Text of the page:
NCAA Tournament: Kansas beats North Carolina 72-69 to win national title

NEW ORLEANS — Best. Return. Never. Sounds pretty good next to Rock Chalk, Jayhawk.

What looked like a lost cause turned into one of the greatest victories Kansas has ever had.

The Jayhawks brought home their fourth NCAA title to Allen Fieldhouse on Monday with a second-half flurry that erased a 16-point deficit and ultimately defeated North Carolina 72-69 in an epic powershot battle.

It was the greatest comeback in national championship history, surpassing the 1963 title game when Loyola overcame a 15-point deficit to beat Cincinnati at the buzzer, 60-58.

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“We just locked ourselves in as a family, as a team, and that’s what we’re doing,” Kansas big man David McCormack said after scoring the game’s final two baskets. “We overcome obstacles. We overcome adversity. We are just built for this.”

McCormack scored the go-ahead bucket from close range with 1:21 left, then another in the 22nd second to give the Jayhawks a three-point lead.

North Carolina has missed its last four shots, including Caleb Love’s Desperation 3 at the buzzer. His uplift was short after officials ruled Kansas guard DaJuan Harris Jr. went out on an inbounds pass with 4.3 seconds left.

The Tar Heels went scoreless through the 1:41 final. They couldn’t find an answer for KU in the last 20 minutes.

“They would come in and do whatever they wanted,” Love said.

After McCormick’s bucket, Love headed for the basket but his shot was blocked. North Carolina grabbed an offensive rebound and handed the ball to Armando Bacot under the bucket. But he lost his footing and turned it over, then limped off the pitch, unable to come back.

“I thought I really had the angle I wanted, then I rolled my ankle,” Bacot said.

That put the not-so-good defender Brady Manek on McCormack, and the Kansas big man backed Manek up for the shot that put the Jayhawks ahead by three.

“When we needed to get a basket, we went to Big Dave, and he delivered,” said Kansas coach Bill Self, who has two of the program’s four championships.

McCormack and Jalen Wilson led KU with 15 points apiece. Christian Braun scored 10 of 12 in the second half and transfer Remy Martin scored 11 of 14 in the final 20 minutes. The Jayhawks outscored Carolina 47-29 in the second half.

“When we saw our own blood, we didn’t panic and came out of the second half feeling hot,” Self said. “I was thinking in the 14th minute, ‘There’s no way these guys can play for 20 minutes like this’, but they did.”

The Tar Heels shot 11 of 40 in the second half.

But it was Kansas that couldn’t buy a basket late in the first half, as Carolina raced over and around the Jayhawks on a 16-0 run. The Tar Heels led 40-25 at the break. Then, top-seeded KU (34-6) began to trap and press more, moving the ball on offense, and Carolina began to get a taste of what everyone has this season: you don’t can’t stop them all.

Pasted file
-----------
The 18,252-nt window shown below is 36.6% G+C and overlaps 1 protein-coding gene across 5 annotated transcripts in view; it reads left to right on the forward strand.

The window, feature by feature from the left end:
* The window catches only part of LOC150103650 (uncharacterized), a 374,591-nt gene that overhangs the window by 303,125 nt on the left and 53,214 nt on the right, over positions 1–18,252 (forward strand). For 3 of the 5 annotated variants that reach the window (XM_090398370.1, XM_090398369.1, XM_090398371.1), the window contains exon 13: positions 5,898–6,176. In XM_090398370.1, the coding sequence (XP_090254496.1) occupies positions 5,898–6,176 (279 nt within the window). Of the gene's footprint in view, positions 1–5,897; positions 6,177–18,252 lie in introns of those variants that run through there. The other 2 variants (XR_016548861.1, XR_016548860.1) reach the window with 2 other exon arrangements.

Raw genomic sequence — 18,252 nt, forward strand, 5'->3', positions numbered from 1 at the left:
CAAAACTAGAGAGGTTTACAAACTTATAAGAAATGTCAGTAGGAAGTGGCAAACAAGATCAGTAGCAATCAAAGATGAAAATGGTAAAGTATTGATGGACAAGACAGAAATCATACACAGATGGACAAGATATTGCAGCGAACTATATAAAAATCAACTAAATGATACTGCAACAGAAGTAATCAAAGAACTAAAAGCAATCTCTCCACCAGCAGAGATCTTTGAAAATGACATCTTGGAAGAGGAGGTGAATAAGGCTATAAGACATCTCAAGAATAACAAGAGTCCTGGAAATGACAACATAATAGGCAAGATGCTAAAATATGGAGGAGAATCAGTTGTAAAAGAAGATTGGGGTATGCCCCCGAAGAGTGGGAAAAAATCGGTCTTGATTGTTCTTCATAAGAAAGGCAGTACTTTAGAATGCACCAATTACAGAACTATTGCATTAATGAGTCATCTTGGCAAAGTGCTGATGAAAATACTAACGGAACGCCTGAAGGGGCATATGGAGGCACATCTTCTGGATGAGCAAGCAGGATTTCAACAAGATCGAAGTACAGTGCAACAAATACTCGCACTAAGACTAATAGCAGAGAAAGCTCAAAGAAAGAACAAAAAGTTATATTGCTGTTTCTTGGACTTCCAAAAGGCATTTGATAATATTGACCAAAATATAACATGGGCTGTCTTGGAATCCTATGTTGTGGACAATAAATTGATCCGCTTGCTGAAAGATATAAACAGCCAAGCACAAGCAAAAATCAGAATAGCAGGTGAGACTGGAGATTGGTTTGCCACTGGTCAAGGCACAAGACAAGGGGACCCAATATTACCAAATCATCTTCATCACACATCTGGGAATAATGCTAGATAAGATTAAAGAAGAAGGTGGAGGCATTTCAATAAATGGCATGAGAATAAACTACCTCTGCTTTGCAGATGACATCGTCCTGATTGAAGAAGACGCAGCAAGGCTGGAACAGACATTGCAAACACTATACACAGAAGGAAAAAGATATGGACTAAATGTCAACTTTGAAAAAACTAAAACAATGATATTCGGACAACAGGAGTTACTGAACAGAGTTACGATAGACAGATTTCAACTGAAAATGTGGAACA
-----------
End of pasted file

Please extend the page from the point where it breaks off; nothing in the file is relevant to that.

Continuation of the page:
The Jayhawks led a 31-10 run to take a six-point lead in the 10th minute and put together a fantastic finish.

Bacot had 15 points and 15 rebounds to become the first player to record double-doubles in all six tournament games. He finished the season with 31 double-doubles, but it wasn’t enough. Carolina was trying to join Villanova in 1985 as the second 8 seed to win March Madness.

Instead, the Tar Heels (29-10) lost a win and fell to 6-6 all-time in title games. It was their record 21st – and perhaps most unlikely – trip to the Final Four. They reached the final beating Duke in a home-and-away thriller and sending Blue Devils coach Mike Krzyzewski into retirement.

“I can’t remember a time in my life when I should have been disappointed,” said UNC rookie coach Hubert Davis, who was trying to become the first person to lead a team to a title in his first full year as head coach. “But I am filled with so much pride.”

A great season – but the banner will hang in Lawrence.

And McCormack, thanks to his late-game heroics, will go down in KU lore, along with Mario Chalmers (2008), Danny Manning (and the Miracles in 1988) and the rest of the Kansas greats.

This title took three years to prepare. KU was 28-3 and the odds favorite in March 2020. Then the COVID-19 pandemic hit and stopped both the Jayhawks and the season, in their tracks.

Seven players from that list also feature on this one. In some of them, there was no “what could have been” about 2020 – they knew they would have won it. They won this one instead and showed, once again, that counting them is never good.

While it wasn’t quite the 47-15 thrashing they inflicted on Miami in the final 20 minutes of the Elite Eight, it was still pretty darn impressive considering the circumstances.

Ochai Agbaji, who was named the Final Four’s Most Outstanding Player, finished with 12 points and found breathing room after UNC lockout goalie Leaky Black committed his fourth foul 6 minutes into the game. the start of the second period.

“It’s a special group of guys,” Agbaji said. “We’re making history. All I have to say is, ‘Rock Chalk, baby. “”

Copyright © 2022 by The Associated Press. All rights reserved.


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